In December 2017 and January 2018, we conducted a survey among our members on doing business in Estonia from 2015 to 2017.
Chambers that participated and submitted the survey to their members were the CCFE, the DECC, the FECC, the JECC, the NECC, the SCCE, AHK and Holland BC.
This survey includes the answers of 89 firms. The results have been presented during FICE kick-off mingle on February 8th, where the representatives of Chambers and corresponding Embassies were invited.
Based on the results, it appeared that our members biggest concern was the availability of workforce. In order to improve the situation, we tackled three main domain and the questions that came out from those issues:
- The process and regulations for temporary work permits from third countries:
- Remove average salary requirements? We have already the equal treatment act?
- Longer period for temporary? Why only one year?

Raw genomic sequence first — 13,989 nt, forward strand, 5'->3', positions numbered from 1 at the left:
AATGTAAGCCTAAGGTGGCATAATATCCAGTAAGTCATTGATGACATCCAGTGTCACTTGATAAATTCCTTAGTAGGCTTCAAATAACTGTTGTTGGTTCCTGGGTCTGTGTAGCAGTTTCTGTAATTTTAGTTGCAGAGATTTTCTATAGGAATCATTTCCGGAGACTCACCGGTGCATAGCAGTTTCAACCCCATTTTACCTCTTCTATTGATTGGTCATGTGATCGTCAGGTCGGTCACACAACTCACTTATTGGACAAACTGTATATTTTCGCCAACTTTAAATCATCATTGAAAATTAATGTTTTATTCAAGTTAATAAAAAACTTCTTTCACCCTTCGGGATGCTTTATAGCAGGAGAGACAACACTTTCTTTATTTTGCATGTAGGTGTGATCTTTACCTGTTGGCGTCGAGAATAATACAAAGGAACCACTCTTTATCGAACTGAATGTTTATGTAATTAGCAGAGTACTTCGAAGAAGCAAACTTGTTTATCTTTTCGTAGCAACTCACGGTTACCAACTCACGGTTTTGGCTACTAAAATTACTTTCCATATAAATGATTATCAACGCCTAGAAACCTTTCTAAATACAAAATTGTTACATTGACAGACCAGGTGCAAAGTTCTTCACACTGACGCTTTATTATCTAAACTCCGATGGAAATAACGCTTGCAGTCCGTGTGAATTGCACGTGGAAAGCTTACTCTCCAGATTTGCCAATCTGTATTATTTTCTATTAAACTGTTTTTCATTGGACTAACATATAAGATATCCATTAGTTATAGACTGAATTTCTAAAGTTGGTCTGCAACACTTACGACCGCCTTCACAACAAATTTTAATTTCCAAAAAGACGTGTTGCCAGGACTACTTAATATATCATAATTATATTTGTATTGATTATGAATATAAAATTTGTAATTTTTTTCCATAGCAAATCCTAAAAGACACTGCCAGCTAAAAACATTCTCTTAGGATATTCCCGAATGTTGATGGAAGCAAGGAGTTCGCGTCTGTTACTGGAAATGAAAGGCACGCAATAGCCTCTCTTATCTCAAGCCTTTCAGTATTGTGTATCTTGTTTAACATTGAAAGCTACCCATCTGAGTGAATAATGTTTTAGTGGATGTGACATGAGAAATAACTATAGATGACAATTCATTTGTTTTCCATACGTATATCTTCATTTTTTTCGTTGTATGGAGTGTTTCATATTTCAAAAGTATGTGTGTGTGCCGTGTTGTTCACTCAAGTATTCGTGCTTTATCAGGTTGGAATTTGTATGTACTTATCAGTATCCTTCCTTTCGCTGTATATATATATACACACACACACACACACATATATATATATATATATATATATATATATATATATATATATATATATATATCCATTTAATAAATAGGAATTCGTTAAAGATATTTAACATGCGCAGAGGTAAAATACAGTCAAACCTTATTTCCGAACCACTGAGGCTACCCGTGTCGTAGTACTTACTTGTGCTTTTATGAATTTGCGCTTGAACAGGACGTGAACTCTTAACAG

- What are the security risks if a person has only work permit, but not citizenship rights?
- Illegal workforce in Estonia at the moment:
- Problem is ten times bigger that in public is said. Why authorities are not interested for the lost taxes?
- If the persons from third countries are some security risk, why the illegals are not even we don’t that how much, where and who are they?
- What are the tools to tackle that problem? Finland’s practise is the Contractor’s Obligations Act, is that also something for Estonia?
- Automatization and Digitalization:
- In a long run companies are forced to invest both of those, what is government’s strategy to support those investment?
- Still industry will need persons and a lot, so what are government’s views to guarantee availability for workforce in the future; enough and right skills?
- Urve Palo, Minister of Enterpreneurship and Information Technology on May 15th
- Andres Anvelt, Minister of the Interior, and Head of Citizenship and Migration Policy Department Ruth Annus on May 22nd.